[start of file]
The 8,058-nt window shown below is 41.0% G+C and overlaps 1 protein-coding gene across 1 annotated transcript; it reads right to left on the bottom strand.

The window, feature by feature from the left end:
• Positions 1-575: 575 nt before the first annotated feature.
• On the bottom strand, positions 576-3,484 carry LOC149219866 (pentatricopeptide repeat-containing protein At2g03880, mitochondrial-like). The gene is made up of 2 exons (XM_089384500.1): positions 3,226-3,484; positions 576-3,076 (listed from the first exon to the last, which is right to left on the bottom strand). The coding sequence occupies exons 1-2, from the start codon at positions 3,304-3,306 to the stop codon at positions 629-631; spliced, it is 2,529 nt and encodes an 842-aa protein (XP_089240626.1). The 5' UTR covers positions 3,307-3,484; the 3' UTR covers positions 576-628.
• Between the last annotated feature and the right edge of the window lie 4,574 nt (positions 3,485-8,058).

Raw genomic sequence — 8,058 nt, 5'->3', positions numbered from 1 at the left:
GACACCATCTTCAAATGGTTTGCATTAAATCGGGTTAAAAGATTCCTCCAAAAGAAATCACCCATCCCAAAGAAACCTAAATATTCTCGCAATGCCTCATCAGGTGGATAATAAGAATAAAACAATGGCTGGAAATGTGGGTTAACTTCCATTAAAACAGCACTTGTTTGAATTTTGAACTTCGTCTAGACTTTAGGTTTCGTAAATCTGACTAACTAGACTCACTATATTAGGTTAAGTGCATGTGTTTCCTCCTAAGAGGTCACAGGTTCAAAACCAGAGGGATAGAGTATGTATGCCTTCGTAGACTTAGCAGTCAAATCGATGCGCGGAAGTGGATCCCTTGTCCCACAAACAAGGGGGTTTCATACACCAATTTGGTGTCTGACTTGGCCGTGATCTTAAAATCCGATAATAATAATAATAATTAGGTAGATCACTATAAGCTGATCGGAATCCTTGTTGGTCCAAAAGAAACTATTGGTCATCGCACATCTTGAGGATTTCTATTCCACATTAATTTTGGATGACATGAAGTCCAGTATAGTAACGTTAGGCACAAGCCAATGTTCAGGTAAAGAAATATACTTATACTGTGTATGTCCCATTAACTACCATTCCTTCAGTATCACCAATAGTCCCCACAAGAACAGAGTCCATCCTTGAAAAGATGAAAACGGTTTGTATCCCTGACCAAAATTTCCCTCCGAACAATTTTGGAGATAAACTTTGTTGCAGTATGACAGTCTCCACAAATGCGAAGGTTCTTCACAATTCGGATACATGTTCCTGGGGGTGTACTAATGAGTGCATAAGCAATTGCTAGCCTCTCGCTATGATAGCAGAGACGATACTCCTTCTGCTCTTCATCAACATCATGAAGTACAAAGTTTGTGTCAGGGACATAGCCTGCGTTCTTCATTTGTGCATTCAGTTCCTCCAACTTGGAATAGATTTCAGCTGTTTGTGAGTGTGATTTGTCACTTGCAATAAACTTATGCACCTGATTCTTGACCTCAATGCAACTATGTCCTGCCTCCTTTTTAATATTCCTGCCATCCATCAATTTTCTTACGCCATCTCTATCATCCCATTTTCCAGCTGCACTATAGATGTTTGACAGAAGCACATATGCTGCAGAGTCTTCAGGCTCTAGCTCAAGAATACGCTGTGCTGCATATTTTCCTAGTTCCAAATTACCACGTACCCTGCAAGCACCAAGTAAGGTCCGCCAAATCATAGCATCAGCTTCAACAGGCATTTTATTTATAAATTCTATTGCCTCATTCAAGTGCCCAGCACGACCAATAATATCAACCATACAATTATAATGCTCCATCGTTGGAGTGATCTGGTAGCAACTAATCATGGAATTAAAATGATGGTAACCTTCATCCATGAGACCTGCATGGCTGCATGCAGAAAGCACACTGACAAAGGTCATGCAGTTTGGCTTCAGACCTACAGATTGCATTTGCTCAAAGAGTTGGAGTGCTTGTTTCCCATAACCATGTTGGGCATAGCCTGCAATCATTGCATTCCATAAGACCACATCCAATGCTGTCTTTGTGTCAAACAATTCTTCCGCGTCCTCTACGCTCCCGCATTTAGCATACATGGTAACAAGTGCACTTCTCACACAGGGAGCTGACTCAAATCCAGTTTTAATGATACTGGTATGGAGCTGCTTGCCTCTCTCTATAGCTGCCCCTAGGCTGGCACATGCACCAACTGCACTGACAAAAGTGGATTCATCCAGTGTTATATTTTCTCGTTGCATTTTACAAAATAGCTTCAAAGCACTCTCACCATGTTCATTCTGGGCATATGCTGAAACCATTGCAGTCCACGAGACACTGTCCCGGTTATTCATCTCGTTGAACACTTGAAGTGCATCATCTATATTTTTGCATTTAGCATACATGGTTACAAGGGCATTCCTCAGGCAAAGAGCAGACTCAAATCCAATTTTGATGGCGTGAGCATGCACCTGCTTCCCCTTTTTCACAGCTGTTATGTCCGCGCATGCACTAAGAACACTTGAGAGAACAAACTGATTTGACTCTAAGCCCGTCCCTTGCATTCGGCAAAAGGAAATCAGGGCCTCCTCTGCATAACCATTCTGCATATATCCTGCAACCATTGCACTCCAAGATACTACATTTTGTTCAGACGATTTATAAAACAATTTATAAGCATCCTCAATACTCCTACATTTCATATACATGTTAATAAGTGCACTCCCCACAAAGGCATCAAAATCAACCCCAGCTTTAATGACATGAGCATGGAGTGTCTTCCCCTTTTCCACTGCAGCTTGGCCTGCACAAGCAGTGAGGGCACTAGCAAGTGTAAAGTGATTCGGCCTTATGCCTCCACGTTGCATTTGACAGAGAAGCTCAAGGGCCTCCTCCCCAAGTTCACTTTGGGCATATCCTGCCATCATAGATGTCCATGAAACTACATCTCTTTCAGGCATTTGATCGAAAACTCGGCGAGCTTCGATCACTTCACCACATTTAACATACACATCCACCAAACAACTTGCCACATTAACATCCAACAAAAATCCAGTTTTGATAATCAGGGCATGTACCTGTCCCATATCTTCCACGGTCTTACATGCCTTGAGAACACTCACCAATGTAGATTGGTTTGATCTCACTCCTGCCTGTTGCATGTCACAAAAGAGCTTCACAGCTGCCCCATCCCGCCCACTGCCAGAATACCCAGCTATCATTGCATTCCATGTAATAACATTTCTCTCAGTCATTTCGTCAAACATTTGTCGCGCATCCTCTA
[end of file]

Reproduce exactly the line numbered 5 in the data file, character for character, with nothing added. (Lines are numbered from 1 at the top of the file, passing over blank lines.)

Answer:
• Between the last annotated feature and the right edge of the window lie 4,574 nt (positions 3,485-8,058).